PHP developers often encounter instances when their PHP scripts must adhere to a variety of different platforms. Often this includes database interactivity. While many PHP developers write code to interact with MySQL, larger enterprises do not deploy MySQL. To accommodate a larger base of users, a developer might want to adopt the practice of cross-platform development.
There are several options available to interact with multiple database engines with PHP, such as Pear DB and MDB2. However, there may instances where you will be required to develop your own custom database interface that connects to many different database engines using a single unified syntax. This article will address the development of a class that will do exactly that. In addition, we will include the ability to replicate data among several databases in real time.
This article assumes that you have working knowledge of PHP. We will not address the installation of a specific database module into PHP. Please refer to relevant documentation to accomplish this. To demonstrate the concepts discussed in this article, we will develop a PHP class that connects to Oracle, Microsoft SQL Server, and MySQL.
Before diving into the code, lets address the difference between our class versus Pear DB and middleware, such as ODBC. Pear DB and its successor, Pear MDB2, are extremely useful and intelligent classes. They provide an intuitive interface to interact with databases, but only a single database at a time. Our class will be designed to be universal and platform-independent. The interface will enable a programmer to write her code once and deploy among many different database engines. As you will see, other technologies like Pear DB and ODBC will complement our class. For example, we will use ODBC in this article to connect to Microsoft SQL Server.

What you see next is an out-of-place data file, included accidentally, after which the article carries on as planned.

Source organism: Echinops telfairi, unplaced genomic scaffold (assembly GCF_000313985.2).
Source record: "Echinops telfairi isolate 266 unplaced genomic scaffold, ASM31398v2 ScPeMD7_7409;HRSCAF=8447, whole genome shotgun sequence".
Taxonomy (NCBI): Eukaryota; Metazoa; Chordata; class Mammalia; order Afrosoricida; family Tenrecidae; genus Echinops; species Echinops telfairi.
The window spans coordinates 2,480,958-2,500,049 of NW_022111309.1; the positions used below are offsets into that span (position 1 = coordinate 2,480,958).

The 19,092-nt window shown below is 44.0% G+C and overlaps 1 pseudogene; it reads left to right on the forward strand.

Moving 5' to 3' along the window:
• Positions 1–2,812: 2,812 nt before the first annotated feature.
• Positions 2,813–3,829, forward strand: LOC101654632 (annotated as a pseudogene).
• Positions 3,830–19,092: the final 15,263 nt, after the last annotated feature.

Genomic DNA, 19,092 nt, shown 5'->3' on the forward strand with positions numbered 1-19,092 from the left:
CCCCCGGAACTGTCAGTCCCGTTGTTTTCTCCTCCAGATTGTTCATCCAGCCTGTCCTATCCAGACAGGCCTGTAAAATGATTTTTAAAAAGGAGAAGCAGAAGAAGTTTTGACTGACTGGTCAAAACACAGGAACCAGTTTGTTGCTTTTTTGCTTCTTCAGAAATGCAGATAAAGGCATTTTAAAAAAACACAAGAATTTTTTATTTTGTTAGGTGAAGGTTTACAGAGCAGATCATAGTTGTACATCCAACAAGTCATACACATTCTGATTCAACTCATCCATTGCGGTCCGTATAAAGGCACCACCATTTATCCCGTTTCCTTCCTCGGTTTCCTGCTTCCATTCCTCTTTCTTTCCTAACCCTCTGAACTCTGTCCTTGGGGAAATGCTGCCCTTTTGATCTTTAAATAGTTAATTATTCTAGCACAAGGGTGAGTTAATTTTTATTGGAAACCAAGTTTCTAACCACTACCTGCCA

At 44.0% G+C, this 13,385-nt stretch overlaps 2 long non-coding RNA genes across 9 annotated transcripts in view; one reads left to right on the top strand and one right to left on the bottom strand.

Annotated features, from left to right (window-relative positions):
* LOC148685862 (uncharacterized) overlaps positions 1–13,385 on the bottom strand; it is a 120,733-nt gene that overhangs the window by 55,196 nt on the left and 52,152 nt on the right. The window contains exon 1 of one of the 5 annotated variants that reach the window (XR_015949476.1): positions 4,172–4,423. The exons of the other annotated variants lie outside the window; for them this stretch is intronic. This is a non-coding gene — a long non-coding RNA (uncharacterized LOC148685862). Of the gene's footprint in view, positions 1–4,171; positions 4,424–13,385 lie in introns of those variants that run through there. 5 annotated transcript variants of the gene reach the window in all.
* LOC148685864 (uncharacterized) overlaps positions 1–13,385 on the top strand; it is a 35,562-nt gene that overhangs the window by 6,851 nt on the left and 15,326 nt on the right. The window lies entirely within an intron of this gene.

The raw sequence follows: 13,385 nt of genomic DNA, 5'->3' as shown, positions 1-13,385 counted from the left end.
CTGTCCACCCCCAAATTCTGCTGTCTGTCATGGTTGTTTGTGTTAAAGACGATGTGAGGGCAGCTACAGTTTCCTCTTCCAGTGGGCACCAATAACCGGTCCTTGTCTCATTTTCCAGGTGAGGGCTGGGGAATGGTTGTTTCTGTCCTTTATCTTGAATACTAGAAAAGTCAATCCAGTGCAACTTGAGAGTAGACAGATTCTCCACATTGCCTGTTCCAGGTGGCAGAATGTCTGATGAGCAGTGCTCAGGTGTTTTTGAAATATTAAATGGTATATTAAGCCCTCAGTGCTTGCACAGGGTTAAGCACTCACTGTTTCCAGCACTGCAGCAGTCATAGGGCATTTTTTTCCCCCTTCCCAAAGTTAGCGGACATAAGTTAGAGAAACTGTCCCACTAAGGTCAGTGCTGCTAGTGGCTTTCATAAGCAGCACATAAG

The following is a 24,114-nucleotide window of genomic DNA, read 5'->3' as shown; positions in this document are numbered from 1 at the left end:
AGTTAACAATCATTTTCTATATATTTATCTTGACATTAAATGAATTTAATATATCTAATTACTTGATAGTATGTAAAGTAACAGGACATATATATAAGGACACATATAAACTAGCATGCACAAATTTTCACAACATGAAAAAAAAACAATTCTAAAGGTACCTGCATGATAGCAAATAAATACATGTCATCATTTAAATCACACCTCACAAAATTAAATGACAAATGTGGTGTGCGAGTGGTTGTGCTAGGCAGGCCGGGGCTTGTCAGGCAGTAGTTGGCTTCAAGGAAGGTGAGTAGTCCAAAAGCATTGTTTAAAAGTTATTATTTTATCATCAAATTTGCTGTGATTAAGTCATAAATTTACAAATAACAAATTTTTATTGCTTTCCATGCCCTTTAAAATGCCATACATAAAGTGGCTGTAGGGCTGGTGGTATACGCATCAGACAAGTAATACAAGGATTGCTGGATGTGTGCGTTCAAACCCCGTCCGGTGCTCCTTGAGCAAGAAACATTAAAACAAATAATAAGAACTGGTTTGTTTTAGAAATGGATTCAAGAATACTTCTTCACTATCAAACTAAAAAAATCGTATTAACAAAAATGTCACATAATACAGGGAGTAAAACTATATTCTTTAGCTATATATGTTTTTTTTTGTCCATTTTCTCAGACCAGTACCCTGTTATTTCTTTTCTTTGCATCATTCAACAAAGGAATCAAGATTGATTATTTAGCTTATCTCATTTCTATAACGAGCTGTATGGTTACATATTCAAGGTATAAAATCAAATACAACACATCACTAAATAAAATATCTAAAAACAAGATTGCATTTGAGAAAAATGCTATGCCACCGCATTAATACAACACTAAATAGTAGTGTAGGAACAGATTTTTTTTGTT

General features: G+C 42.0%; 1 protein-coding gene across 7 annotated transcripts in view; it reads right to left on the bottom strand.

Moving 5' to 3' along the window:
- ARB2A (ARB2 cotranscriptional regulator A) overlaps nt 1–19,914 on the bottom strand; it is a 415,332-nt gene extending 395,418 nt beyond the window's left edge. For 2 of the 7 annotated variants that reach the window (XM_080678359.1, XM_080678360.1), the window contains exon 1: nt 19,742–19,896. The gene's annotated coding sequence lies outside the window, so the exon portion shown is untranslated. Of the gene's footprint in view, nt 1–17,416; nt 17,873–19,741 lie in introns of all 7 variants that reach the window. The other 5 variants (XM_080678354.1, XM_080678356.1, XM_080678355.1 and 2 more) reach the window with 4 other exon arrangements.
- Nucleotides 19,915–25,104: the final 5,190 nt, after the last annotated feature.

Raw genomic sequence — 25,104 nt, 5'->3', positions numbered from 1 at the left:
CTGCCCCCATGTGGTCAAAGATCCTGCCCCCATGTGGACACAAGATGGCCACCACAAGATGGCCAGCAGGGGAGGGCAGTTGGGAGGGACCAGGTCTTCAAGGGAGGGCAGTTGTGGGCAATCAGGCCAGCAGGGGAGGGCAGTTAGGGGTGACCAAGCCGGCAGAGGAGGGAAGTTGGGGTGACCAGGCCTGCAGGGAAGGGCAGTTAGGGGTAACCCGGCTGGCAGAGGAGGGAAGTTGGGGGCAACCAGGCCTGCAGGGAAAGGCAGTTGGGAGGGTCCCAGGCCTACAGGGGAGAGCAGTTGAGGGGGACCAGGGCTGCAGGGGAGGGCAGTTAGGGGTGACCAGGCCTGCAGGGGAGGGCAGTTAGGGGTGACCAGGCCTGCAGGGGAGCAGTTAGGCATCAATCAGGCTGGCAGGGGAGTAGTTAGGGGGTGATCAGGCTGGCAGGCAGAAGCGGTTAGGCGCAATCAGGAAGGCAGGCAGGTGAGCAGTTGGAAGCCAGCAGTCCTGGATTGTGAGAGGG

Constructing the Class
In the example below, we have created a class named, myUDBI. The class member variables include:
- dbConnection - This variable is a multi-dimensional array that consists of all database connections.
- dbReplicate A boolean flag that instructs the class to replicate data among all connections.
- dbErrorBuffer An array of error messages encounters during the instance.
- dbTransTable A multi-dimensional array of translation rules to specific database engines.
private $dbConnection = array(); // array of database connections'
private $dbReplicate; // replication flag
private $dbErrorBuffer = array(); // list of error messages
// translation table
private $dbTransTable = array("DATE[C]"=>array("ORACLE"=>"SYSDATE",
"ID[%s]"=>array("ORACLE"=>"SELECT %s.CURRVAL FROM DUAL",
"OUTDATE[%s]"=>array("ORACLE"=>"TO_CHAR(%s,'DD MON YYYY')",
"MYSQL"=>"DATE_FORMAT(%s,[p]d [p]b [p]Y)"),
$this->dbReplicate = $repActive;
The translation table, dbTransTable, is the most sensitive portion of the class. When constructing this array, you must understand how each database engine responds to various differences in syntax, such as date/time functions and unique identity constraints. It is this area of the code that will require careful thought how each database engine will respond to your specific requests.
In addition, we will include constructor and destructor functions. The constructor function takes one argument, repActive. This is what will set the dbReplicate variable value to, determining whether or not the class will replicate data among all database connections. The destructor function will ensure that all the database connections are closed when the instance of the class is destroyed.
Connecting to the Database Engines
Next, we will add a new class function to populate the dbConnection class variable, the list of all database connections. The class variable, dbConnection, is a multi-dimensional named array. Each connection includes two elements; the resource identifier, RES, and the type of database engine, TYPE. We will name this function, addDatabase. The function arguments should include all of the necessary information to establish a connection with each database engine. In our example we will include: